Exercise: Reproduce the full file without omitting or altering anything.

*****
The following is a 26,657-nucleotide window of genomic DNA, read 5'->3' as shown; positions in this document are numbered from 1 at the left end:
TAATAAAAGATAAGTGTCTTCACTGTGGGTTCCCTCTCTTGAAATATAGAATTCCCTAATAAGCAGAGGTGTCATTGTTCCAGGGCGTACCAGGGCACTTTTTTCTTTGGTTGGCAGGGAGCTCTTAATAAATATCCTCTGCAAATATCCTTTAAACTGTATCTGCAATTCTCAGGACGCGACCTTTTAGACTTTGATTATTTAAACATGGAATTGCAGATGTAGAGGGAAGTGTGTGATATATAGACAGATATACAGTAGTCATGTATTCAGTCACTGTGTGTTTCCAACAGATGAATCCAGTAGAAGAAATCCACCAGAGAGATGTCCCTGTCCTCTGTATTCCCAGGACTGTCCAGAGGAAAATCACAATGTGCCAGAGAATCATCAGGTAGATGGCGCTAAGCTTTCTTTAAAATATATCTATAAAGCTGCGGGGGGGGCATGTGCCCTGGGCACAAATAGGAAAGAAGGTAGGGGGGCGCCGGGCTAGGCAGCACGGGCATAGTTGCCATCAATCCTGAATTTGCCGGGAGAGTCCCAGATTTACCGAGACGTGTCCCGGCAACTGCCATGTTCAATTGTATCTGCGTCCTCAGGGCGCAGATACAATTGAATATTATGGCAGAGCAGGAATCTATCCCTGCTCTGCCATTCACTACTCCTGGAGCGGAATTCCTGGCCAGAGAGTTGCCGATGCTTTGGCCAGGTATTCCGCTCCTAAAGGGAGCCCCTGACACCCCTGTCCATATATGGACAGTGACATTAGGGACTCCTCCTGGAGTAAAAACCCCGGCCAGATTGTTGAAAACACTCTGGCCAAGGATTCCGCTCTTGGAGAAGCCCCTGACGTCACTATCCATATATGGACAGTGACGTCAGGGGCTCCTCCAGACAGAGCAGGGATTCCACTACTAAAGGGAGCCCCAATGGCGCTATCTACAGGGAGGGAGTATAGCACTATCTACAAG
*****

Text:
The following is a 26,657-nucleotide window of genomic DNA, read 5'->3' as shown; positions in this document are numbered from 1 at the left end:
TAATAAAAGATAAGTGTCTTCACTGTGGGTTCCCTCTCTTGAAATATAGAATTCCCTAATAAGCAGAGGTGTCATTGTTCCAGGGCGTACCAGGGCACTTTTTTCTTTGGTTGGCAGGGAGCTCTTAATAAATATCCTCTGCAAATATCCTTTAAACTGTATCTGCAATTCTCAGGACGCGACCTTTTAGACTTTGATTATTTAAACATGGAATTGCAGATGTAGAGGGAAGTGTGTGATATATAGACAGATATACAGTAGTCATGTATTCAGTCACTGTGTGTTTCCAACAGATGAATCCAGTAGAAGAAATCCACCAGAGAGATGTCCCTGTCCTCTGTATTCCCAGGACTGTCCAGAGGAAAATCACAATGTGCCAGAGAATCATCAGGTAGATGGCGCTAAGCTTTCTTTAAAATATATCTATAAAGCTGCGGGGGGGGCATGTGCCCTGGGCACAAATAGGAAAGAAGGTAGGGGGGCGCCGGGCTAGGCAGCACGGGCATAGTTGCCATCAATCCTGAATTTGCCGGGAGAGTCCCAGATTTACCGAGACGTGTCCCGGCAACTGCCATGTTCAATTGTATCTGCGTCCTCAGGGCGCAGATACAATTGAATATTATGGCAGAGCAGGAATCTATCCCTGCTCTGCCATTCACTACTCCTGGAGCGGAATTCCTGGCCAGAGAGTTGCCGATGCTTTGGCCAGGTATTCCGCTCCTAAAGGGAGCCCCTGACACCCCTGTCCATATATGGACAGTGACATTAGGGACTCCTCCTGGAGTAAAAACCCCGGCCAGATTGTTGAAAACACTCTGGCCAAGGATTCCGCTCTTGGAGAAGCCCCTGACGTCACTATCCATATATGGACAGTGACGTCAGGGGCTCCTCCAGACAGAGCAGGGATTCCACTACTAAAGGGAGCCCCAATGGCGCTATCTACAGGGAGGGAGTATAGCACTATCTACAAG